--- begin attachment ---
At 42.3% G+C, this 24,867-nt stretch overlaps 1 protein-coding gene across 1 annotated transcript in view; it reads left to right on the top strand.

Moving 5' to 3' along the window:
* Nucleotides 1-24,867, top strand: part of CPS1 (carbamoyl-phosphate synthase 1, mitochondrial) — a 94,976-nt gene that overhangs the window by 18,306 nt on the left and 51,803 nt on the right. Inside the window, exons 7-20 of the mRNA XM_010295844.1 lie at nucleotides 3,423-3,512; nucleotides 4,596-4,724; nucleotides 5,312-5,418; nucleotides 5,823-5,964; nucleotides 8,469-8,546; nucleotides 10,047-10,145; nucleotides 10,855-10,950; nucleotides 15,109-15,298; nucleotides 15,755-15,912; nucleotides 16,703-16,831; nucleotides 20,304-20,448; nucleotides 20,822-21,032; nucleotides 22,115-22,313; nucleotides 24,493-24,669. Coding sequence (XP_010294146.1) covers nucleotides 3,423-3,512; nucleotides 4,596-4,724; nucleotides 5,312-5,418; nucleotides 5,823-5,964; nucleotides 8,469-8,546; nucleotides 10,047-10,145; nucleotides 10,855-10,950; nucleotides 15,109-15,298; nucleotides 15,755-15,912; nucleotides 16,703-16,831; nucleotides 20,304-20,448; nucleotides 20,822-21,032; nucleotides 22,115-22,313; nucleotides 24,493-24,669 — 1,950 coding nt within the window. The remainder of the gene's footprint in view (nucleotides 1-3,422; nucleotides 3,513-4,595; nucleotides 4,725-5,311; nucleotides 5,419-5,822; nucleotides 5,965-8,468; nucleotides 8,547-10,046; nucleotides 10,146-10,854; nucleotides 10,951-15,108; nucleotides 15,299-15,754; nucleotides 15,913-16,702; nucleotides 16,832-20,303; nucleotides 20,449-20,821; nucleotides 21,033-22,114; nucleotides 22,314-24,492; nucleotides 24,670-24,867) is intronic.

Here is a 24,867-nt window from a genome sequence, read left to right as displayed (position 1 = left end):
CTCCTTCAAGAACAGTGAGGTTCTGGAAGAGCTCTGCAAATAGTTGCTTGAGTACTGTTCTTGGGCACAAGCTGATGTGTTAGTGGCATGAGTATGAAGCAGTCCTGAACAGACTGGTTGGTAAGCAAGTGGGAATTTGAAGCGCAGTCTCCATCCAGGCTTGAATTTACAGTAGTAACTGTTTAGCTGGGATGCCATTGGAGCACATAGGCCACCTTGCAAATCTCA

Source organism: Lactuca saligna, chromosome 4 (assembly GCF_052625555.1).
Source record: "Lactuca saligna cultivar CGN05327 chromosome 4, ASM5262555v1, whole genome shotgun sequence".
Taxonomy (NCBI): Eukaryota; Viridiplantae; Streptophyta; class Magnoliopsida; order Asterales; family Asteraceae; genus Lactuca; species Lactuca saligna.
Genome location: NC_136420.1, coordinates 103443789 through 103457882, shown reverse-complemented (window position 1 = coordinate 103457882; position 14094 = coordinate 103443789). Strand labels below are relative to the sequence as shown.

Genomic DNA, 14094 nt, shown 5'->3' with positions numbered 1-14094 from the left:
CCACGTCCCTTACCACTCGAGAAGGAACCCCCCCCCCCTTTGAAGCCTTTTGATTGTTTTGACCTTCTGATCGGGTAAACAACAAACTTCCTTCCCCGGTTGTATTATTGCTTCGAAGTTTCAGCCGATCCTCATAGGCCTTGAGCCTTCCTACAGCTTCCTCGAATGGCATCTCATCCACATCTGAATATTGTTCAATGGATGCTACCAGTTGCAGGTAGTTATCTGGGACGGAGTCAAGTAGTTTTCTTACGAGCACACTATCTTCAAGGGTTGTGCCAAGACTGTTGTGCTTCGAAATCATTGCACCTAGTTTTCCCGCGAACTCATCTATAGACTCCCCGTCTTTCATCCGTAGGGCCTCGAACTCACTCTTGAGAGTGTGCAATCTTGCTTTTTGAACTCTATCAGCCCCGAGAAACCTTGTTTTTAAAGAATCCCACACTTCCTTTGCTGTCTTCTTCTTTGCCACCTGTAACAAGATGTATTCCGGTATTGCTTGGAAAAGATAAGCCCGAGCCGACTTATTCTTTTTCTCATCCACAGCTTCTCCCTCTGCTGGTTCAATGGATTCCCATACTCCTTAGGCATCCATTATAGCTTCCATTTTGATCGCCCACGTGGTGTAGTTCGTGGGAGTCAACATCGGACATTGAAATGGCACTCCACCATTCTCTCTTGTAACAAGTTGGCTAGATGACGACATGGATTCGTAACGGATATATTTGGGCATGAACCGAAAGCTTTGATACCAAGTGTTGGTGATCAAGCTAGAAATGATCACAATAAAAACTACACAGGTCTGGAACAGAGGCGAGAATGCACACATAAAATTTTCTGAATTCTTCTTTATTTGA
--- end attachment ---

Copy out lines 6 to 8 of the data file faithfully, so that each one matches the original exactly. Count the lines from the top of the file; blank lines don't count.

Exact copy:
Source organism: Lactuca saligna, chromosome 4 (assembly GCF_052625555.1).
Source record: "Lactuca saligna cultivar CGN05327 chromosome 4, ASM5262555v1, whole genome shotgun sequence".
Taxonomy (NCBI): Eukaryota; Viridiplantae; Streptophyta; class Magnoliopsida; order Asterales; family Asteraceae; genus Lactuca; species Lactuca saligna.